The new move is transporting retiring Democratic Rep. Bud George's district to Chester County, rather than combining the districts of Democratic Reps. Nick Kotik and Jesse White. They now will keep their districts separate.

We'll post readable electronic versions as soon as they're available.

UPDATE, 1:50 p.m. -- As I was typing this up, the commission chairman, Stephen McEwen unveiled his own set of maps, which mirror the House plan but instead would relocate the seat of GOP Sen. Jane Orie (who will be sentenced for criminal convictions on May 21) to Monroe County.

UPDATE, 3 p.m. -- The McEwen-drafted Senate map and consensus House map were approved 4-1, with Democratic Sen. Jay Costa dissenting.

Details of the new House and Senate districts are after the jump ...


Internal poll puts Smith ahead in GOP senate primary

Published by Tracie Mauriello on .

Internal polling by Tom Smith’s campaign puts the Armstrong County candidate ahead in the Republican Senate primary, but his supporters still are outnumbered by undecided GOP voters.

Twenty-nine percent of likely GOP primary voters surveyed said they favor Mr. Smith while 14 percent said they favor Sam Rohrer of Berks, 9 percent favor Steve Welch of Chester, 7 percent favor David Christian and 2 percent favor Marc Scaringi.

With the primary just 12 days away, 39 percent remain undecided, according to poll results the Smith campaign released today.

Six hundred likely GOP primary voters were surveyed by telephone Monday, Tuesday and Wednesday. The margin of error is plus or minus 4 percent at a 95 percent confidence level.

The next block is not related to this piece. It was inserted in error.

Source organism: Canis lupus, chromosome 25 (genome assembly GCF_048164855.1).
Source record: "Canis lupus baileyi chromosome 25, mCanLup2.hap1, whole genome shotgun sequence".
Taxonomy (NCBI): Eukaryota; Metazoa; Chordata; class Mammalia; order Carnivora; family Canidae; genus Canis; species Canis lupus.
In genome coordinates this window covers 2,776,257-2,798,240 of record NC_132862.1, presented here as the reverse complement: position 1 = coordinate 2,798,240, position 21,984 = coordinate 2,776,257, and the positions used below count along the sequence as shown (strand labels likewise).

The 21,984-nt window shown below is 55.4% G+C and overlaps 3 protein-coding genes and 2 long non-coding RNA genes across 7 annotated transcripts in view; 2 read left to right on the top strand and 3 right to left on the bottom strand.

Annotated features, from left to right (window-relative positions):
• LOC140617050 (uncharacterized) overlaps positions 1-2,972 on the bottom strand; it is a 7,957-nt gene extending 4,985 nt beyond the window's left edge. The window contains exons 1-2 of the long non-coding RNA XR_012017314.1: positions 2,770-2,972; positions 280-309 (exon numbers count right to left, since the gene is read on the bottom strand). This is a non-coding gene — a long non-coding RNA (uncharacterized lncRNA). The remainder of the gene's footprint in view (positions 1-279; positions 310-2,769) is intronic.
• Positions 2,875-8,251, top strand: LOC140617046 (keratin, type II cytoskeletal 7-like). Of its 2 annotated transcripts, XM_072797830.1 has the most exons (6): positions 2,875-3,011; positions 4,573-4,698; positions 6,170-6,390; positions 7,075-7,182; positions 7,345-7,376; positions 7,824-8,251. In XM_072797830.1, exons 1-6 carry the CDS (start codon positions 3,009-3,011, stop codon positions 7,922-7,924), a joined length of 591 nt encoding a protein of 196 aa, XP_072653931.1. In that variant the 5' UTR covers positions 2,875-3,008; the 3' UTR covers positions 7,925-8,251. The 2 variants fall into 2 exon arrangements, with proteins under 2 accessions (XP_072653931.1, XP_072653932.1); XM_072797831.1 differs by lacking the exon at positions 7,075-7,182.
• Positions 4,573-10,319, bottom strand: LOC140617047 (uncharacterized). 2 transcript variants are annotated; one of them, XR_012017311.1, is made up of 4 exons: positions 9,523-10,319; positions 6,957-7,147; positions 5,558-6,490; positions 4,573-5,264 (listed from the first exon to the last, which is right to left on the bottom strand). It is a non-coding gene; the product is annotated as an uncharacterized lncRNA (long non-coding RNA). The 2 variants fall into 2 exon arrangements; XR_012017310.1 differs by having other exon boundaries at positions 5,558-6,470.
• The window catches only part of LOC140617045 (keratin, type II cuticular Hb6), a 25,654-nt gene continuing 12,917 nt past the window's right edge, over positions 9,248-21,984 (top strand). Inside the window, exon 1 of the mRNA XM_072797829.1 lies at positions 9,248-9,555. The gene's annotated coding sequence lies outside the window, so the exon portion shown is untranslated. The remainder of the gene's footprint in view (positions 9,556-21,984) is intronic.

More state GOP lawmakers join Welch bandwagon

Published by Tracie Mauriello on .

Harrisburg lawmakers are lining up to bolster Steve Welch’s campaign for U.S. Senate. The ranks have grown to 25 state reps and eight state senators, plus Gov. Tom Corbett and Lt. Gov. Jim Cawley.

During a conference call with politics reporters today, Mr. Cawley called the Chester County Republican a strong partner for state lawmakers who are  “striving to … create lasting prosperity.”

Said Mr. Cawley: “I know what it’s like to be a candidate in a hotly contested primary. It ain’t easy. … He’s demonstrated he’s a very strong worker and I know he’s going to bring that same work ethic and tenacity” to Washington.

Also joining the call were state Republican Chairman Rob Gleason; state Senate President Pro Tem Joe Scarnati, R-Jefferson;  and state Rep. Warren Kampf, R-Chester.

They said the party wants to push Mr. Welch over the finish line as the April 24 primary approaches.

“He’s a candidate who will take pro-growth, pro-business values to Washington, D.C., which we so badly need,” Mr. Scarnati said. “And, he is the candidate who gives us the best chance to beat [Democratic incumbent] Bob Casey in the fall.”

Mr. Welch, who also participated in the call, characterized Mr. Casey as being out of touch with the business community as he supports legislative policies that burden entrepreneurs.

Mr. Welch faces four primary challengers: David Christian of Bucks, Sam Rohrer of Berks, Mark Scaringi of Dauphin and Tom Smith of Armstrong.

Mr. Casey has one challenger in the Democratic primary, Joe Vodvarka of Allegheny County.